Panorama Tower

Owner: Florida East Coast Realty
Miami, FL

Architect: Moshe Cosicher AIA
Engineer: DeSimone Consulting Engineers
Construction Management: Florida East Coast Realty
Concrete Contractor: Baker Concrete Construction
Total Project Cost: $800 Million
Total Concrete Usage: 150,000 CY


Panorama Tower contains a number of complex concrete elements including two belt trusses. The roof belt truss contains six outrigger girders that are one to two-stories in height and reinforced with steel plates connecting the building core with the outrigger mega-columns.

Additionally, the post-tensioned slabs were optimized for maximum efficiency and reduced to a minimum in depth – eight inches at the podium and 7.5 inches at the tower. The core contains shear walls up to four feet thick. The completed foundation is 12 feet thick and reinforced with high grade steel. The reinforcement for the foundations are #11 bars bundled in pairs and spliced.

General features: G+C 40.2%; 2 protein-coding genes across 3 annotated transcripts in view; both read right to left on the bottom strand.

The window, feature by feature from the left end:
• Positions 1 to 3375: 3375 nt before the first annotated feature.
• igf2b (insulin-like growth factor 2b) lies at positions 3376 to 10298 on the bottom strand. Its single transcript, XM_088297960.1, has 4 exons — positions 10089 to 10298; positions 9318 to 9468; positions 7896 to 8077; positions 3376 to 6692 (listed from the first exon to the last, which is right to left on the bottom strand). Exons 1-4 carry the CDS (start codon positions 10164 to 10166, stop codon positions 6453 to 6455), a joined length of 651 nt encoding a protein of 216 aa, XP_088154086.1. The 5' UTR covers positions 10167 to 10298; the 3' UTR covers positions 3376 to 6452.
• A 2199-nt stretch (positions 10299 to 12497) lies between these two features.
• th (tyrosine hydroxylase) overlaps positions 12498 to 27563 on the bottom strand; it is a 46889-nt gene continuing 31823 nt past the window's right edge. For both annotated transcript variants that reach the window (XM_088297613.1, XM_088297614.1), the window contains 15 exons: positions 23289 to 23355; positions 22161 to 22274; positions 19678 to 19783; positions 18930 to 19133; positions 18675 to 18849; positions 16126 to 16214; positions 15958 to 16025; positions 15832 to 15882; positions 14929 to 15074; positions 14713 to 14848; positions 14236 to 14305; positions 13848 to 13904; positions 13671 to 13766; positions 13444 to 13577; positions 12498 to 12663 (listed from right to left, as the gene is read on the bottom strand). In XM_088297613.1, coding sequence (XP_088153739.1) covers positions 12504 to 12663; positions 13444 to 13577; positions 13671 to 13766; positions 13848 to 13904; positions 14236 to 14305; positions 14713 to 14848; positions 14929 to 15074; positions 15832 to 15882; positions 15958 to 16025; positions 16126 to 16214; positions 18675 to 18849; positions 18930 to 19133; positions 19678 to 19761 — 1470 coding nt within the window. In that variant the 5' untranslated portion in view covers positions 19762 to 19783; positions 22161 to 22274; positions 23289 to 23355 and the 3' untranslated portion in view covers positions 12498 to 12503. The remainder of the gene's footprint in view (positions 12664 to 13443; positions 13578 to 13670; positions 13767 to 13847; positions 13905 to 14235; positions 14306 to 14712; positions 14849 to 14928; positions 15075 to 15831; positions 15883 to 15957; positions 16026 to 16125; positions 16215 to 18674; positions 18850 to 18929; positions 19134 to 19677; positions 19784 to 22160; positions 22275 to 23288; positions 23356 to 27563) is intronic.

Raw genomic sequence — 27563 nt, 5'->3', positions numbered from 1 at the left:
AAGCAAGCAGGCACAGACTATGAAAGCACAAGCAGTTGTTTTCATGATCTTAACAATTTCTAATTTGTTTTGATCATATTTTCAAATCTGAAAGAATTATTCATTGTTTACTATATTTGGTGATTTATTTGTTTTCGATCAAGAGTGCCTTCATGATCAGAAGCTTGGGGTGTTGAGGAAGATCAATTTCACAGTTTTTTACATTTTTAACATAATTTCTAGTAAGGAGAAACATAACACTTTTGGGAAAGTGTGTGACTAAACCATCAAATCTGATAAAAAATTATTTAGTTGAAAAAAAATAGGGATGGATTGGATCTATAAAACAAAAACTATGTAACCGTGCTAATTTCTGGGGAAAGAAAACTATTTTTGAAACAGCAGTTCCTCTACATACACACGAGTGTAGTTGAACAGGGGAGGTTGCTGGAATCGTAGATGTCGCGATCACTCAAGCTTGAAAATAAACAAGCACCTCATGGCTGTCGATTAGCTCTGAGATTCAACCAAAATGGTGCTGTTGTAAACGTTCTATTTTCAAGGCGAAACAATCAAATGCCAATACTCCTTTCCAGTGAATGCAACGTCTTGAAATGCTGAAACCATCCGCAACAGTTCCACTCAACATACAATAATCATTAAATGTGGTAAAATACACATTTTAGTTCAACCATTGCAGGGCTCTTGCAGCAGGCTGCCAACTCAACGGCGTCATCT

The main pile cap connects 447 36-inch diameter piles. The original design included 42 inch diameter piles, but DeSimone worked with Florida East Coast Realty (FECR) to determine that the smaller diameter piles offered better market conditions. The final design was optimized to the design tension in the piles and resulted in two different tension piles shown on the construction drawings, which proved to be an effective way to reduce the amount of steel required in the piles.

During construction, the project team completed a record-setting pile cap, as well as the largest, continuous, single foundation concrete pour in the State of Florida. More than 175 cement trucks and over 600 people were involved in the pour including 120 carpenters and laborers, 100 iron workers, 350 concrete truck drivers, and 20 management professionals. The entire foundation mat required nearly 15,000 cubic yards of high-strength concrete totaling 13.5 million pounds, six concrete pumps that ran continuously for 22.5 hours, and approximately 3,500 tons of steel.


There were brief talks about using structural steel, but it became immediately evident that reinforced concrete was ideal due to the location of the project in Florida, a traditionally concrete state. Also, the building was intended to function mainly as a residential structure and reinforced concrete works well with post-tensioned slabs. The developer was highly involved in the design process and had a preference for concrete construction.